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Wrapping Up the Book: Membrana in Horace Sat. 2.3.2 and Ars P. 389

Stephanie Ann Frampton


Roberts and Skeat’s The Birth of the Codex, a standard reference on the history of the book in antiquity, puts forward two passages in Horace’s corpus in which the word membrana may be taken to mean “parchment.”

“sic raro scribis, ut toto non quater anno
membranam poscas, scriptorum quaeque retexens,
iratus tibi, quod vini somnique benignus
nil dignum sermone canas 
[...]          Horace Sat. 2.3.1–4

So seldom do you write, that not four times in all the year do you call for the parchment, while you unweave the web of all you have written, and are angry with yourself because, while so generous of wine and of sleep, you turn out no poetry worth talking about. (trans. Fairclough)

si quid tamen olim
scripseris, in Maeci descendat iudicis auris
et patris et nostras, nonumque prematur in annum,

membranis intus positis: delere licebit
quod non edideris; nescit vox missa reverti.
  Horace AP 386–390

Yet if ever you do write anything, let it enter the ears of some critical Maecius, and your father’s, and my own; then put your parchment in the closet and keep it back till the ninth year. What you have not published you can destroy; the word once sent forth can never come back. (trans. Fairclough)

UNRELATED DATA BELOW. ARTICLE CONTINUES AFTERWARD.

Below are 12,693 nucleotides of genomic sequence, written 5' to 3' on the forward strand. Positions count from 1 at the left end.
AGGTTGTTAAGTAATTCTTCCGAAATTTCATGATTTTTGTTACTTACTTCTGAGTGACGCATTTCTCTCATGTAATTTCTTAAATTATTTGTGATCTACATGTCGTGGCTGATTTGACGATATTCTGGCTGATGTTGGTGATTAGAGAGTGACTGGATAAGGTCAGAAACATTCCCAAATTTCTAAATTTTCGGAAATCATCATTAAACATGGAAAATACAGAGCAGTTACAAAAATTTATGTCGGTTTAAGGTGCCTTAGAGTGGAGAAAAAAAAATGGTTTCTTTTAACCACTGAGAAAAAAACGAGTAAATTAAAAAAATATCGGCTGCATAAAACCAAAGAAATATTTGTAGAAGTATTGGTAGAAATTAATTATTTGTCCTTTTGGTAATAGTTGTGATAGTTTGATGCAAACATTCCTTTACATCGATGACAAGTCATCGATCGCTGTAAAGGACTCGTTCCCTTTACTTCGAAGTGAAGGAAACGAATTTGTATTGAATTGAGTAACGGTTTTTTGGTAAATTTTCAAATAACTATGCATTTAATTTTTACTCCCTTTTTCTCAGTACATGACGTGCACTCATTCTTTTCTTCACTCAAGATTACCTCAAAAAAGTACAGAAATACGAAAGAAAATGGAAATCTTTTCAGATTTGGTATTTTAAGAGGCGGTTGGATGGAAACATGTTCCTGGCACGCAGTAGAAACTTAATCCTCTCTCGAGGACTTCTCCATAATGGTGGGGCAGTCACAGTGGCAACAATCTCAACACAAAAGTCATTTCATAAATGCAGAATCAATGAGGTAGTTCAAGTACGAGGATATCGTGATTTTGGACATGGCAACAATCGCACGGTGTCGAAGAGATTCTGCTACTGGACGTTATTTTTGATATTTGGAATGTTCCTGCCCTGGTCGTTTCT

About these passages, Roberts and Skeat write, “We can see that by this time it was a well-established practice to use parchment for rough drafts of literary works” (p. 20). 

This paper challenges this standard reading, arguing instead that Horace’s membranae are not surfaces used for rough drafts of literary writing, but rather leather wrappers sought at the end of the drafting process to cover papyrus bookrolls for transport or storage. This is the meaning we find, for example, in Tib. 3.1 (lutea sed niveum involvat membrana libellum) and Catull. 22.7 and it is also, I argue, the natural sense of membrana in Horace, without contamination from later sources such as Pers3.12, Juv. 7.23, and Mart. 14 passim, where membranae must indeed be understood as writing surfaces. The proposed reading is straightforward enough for our passage from the Ars P., in which Horace advises the young poet to put his books aside for nine years rather than let them out too soon into promiscuous circulation; instead of constituting the material of the poems themselves, these membranae should be taken to be the covers placed around those bookrolls as they are set into storage. Similarly, in Horace’s Sat. 2.3, the proposed reading requires us to imagine Horace’s ventriloquized critique of his own writing habit—the “you” in this passage is the poet himself—as expressing his reluctance to ever count his work as finished or, literally, “wrapped up.” Like Penelope, he prefers to reweave (retexens) his work rather than to complete it, and rarely brings himself to ask for a cover.

By setting this trope within the broader context of Horace’s self-presentation as a sometimes reluctant author and within the wider history of the poetic book as a figurative vehicle for authorial sociality in the late Republic and early Empire (see e.g. Hinds 1985, Williams 1992, Oliensis 1995), we recuperate the original sense of these passages, in which membranae do not signify the beginning of the writing process at all, but rather its notional, if provisional, conclusion.

Session/Panel Title

Materiality of Writing

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